To view the environment variables in Python and query for a particular one:
print(os.environ) # Print a dict of env vars and their values
os.environ["PYTHONPATH"] # Query a specific env var
Python picks up these environment variables from your shell when it is first invoked. So this is useful to check if your shell environment variables and their values are being correctly imported into Python.
GDB inherits the environment variables from your shell. Some environment variables, like
LD_LIBRARY_PATH, might not be inherited for safety reasons. This can cause errors like this when you try to debug:
$ gdb --args ./a.out
/path/to/a.out: error while loading shared libraries: libfoobar.so.5: cannot open shared object file: No such file or directory
You can set the
LD_LIBRARY_PATH environment variable at the gdb shell using the set env command like this:
(gdb) set env LD_LIBRARY_PATH /path/to/1:/path/to/2
However, if you use a shell like Fish, you will notice that this will silently not work and you still get the cannot open shared object file error.
This is because under the covers, gdb is reading the
SHELL environment variable to understand what is the shell and doing what is right for that shell. It might not understand how to work with the Fish, which is a relatively new shell.
The solution that works for me, is to set the
SHELL variable at the Fish shell to the Bash path:
$ set SHELL (which bash)
And then launch gdb and set the environment variable as shown above. It works after that.
Reference: Your program’s environment (GDB Manual)
Many programs fail or behave mysteriously because they are looking for or reading environment variables that you may not be aware of. It would be very useful if you could see what environment variables they are probing for.
If the program is using the getenv standard library call, then you can list all those calls, the environment variable requested for and what value was returned using ltrace:
$ ltrace -e getenv ./your_program
You will be surprised how many environment variables you had no idea about are probed by common programs that you use. I find this usage to be immensely useful in increasing my understanding of any program I use.
Many developer SDKs and libraries set their own environment variables. For example, installing OpenNI2 sets
OPENNI2_INCLUDE to the path containing its header files. It would be convenient to use these shell environment variables directly in CMake without having to create another CMake variable for it.
This can be done in CMake easily. For example to set the above environment variable as an include directory:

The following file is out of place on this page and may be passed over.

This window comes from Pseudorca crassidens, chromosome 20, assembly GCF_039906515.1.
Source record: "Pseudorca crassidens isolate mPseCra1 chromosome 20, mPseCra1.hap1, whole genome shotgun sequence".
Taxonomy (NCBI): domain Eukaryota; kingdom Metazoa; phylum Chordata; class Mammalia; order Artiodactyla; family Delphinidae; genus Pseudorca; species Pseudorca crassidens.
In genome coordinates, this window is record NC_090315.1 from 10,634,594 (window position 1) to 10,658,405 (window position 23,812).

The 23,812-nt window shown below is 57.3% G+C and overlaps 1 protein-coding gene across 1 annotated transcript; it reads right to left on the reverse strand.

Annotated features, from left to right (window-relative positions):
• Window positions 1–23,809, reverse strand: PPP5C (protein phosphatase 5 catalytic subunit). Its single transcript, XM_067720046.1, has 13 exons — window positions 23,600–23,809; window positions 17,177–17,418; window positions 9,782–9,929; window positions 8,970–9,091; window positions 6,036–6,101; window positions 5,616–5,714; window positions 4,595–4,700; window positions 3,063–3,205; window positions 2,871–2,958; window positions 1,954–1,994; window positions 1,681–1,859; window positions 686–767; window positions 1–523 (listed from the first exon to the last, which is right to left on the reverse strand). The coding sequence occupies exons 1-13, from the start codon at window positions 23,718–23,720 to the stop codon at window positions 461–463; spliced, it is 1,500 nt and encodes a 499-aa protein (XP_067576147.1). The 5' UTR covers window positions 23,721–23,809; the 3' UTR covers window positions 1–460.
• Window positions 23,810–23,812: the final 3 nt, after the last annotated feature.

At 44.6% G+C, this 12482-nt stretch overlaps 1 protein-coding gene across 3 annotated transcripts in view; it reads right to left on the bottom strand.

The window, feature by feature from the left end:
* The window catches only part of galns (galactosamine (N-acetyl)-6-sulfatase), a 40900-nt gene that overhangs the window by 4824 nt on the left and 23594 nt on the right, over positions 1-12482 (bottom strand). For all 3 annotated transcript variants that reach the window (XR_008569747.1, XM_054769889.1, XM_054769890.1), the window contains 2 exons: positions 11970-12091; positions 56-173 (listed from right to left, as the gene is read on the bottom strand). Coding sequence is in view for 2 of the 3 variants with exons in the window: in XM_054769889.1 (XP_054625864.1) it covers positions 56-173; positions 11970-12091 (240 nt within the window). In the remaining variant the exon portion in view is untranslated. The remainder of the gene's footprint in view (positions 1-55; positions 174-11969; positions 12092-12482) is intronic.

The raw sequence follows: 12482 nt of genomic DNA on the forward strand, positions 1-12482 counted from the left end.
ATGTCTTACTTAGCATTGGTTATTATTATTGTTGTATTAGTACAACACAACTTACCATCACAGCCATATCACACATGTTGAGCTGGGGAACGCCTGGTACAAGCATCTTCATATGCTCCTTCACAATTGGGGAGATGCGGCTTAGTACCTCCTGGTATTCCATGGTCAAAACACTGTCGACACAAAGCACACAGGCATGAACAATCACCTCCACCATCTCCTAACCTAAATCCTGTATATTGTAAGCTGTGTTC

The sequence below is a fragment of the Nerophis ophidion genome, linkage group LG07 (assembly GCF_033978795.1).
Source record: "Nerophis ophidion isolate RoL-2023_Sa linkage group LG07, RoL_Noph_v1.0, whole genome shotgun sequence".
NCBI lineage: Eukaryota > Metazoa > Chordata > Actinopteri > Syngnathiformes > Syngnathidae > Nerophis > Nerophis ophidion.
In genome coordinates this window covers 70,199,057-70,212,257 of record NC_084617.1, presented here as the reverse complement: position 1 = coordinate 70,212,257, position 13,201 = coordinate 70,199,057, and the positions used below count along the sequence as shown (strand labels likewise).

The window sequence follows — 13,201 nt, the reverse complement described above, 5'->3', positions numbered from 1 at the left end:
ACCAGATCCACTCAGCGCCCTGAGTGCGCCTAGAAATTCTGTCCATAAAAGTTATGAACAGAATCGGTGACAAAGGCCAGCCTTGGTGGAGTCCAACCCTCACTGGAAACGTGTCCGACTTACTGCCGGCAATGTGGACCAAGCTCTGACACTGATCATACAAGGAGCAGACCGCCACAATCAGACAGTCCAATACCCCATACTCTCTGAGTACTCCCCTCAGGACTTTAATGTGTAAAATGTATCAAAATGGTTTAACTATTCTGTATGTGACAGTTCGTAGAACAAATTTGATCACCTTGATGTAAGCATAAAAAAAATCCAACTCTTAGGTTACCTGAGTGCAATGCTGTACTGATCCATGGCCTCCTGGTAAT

Tried with: CMake 22.214.171.124 and Ubuntu 14.04
sudo is a common, safe and recommended method to execute commands that require superuser privileges. However, this command resets the
PATH environment variable. So, some badly written installation scripts that require a particular
PATH will fail in strange ways when run as
Here is some useful information about
sudo and the
PATH environment variable:
- To ensure safety,
sudo by default does not use the
PATH environment variable of the user or that of
sudo also ignores the system-wide environment variables set in
/etc/environment or in
PATH variable for
sudo is hardcoded to
If you really want
sudo to pick up the system-wide
PATH or other environment variables, then try this:
- Set the
PATH or environment variable in a new file named
- Start root shell using
sudo su -
- Check if your path is correct:
- Run the command that requires superuser privilege.
Tried with: Ubuntu 14.04
Environment variables can be set just like any other variable in the Fish shell.
- To export an environment variable to the shell, add it in
set -x FOO_ENV_VAR /home/joe/bin/some_foo_dir
- If this a environment variable with many values, then set it as an array. In Fish, you set an array variable with a space-delimited series of values:
set -x FOO_ENV_VAR /home/joe/bin/some_foo_dir /usr/local/foo_dir
Under Bash, you might have set this same environment variable in
- If the environment variable with many values already exists and you want to prepend or append a value to it, the technique is the same. For example, to prepend to
set -x PATH /home/joe/bin/some_foo_dir $PATH
- Three special environment variables:
MANPATH are treated differently by Fish. These arrive from the environment to Fish as colon-separated, they are converted to array so we can set them easily as shown above using space-delimiter and then they are sent back to the environment as colon-separated. This logic can be seen in the Fish source code file
src/env.cpp here. This is also explained in this issue.
The problem now is that there are many other environment variables which need to be colon-delimited, but Fish does not do that. For example, the dynamic linker
ld.so that is used to load up DLLs when a binary executes requires
LD_LIBRARY_PATH environment variable to be colon-delimited. I got errors when this variable was set using space-delimiters: cannot open shared object file: No such file or directory
If you run into any problems with an environment variable that takes a series of values, then check back to see how it is set in traditional shells like Bash. If it is colon-delimited there, then you might need to make it colon-delimited in Fish too. But, do remember to enclose it in double quotes for variable expansion to work correctly. For example:
set -x FOO_ENV_VAR "/home/joe/bin/some_foo_dir:$FOO_ENV_VAR"
Tried with: Fish 2.2 and Ubuntu 14.04